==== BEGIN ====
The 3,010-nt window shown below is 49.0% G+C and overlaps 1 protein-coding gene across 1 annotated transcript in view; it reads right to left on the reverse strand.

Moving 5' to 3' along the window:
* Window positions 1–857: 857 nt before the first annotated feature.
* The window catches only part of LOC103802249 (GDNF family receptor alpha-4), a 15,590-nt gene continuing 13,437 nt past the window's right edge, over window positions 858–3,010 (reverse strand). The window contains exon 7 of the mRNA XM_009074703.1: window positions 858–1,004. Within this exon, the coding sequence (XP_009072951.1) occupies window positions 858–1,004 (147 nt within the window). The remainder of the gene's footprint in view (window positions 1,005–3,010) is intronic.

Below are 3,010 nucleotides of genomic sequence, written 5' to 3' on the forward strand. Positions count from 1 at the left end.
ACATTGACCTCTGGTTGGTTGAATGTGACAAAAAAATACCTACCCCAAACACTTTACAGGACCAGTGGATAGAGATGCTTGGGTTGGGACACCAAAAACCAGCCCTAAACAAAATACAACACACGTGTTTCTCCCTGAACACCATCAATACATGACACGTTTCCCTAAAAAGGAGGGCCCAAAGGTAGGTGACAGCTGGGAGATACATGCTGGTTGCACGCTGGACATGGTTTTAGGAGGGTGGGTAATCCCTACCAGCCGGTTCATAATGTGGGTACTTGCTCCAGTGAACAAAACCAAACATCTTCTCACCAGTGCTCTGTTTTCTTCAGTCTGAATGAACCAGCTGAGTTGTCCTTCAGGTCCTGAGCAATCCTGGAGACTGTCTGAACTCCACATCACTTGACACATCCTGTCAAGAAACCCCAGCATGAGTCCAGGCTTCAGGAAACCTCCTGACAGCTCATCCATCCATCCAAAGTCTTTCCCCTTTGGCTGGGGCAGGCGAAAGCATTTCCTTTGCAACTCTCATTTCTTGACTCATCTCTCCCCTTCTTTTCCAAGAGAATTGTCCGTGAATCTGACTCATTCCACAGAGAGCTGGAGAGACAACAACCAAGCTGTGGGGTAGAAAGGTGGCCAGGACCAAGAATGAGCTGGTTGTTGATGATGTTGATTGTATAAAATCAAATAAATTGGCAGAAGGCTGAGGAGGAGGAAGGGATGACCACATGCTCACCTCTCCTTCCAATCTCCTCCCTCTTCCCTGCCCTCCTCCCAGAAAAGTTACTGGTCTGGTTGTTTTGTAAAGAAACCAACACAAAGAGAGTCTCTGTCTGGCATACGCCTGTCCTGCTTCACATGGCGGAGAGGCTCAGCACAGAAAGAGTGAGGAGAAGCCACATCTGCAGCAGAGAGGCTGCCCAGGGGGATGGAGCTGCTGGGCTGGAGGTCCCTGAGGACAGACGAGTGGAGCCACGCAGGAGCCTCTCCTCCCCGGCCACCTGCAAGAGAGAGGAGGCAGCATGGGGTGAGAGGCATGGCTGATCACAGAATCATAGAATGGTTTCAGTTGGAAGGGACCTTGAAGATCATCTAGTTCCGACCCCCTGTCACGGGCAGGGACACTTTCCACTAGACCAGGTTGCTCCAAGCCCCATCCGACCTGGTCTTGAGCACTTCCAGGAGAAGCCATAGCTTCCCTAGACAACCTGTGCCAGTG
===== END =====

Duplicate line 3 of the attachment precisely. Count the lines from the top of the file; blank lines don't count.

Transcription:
* Window positions 1–857: 857 nt before the first annotated feature.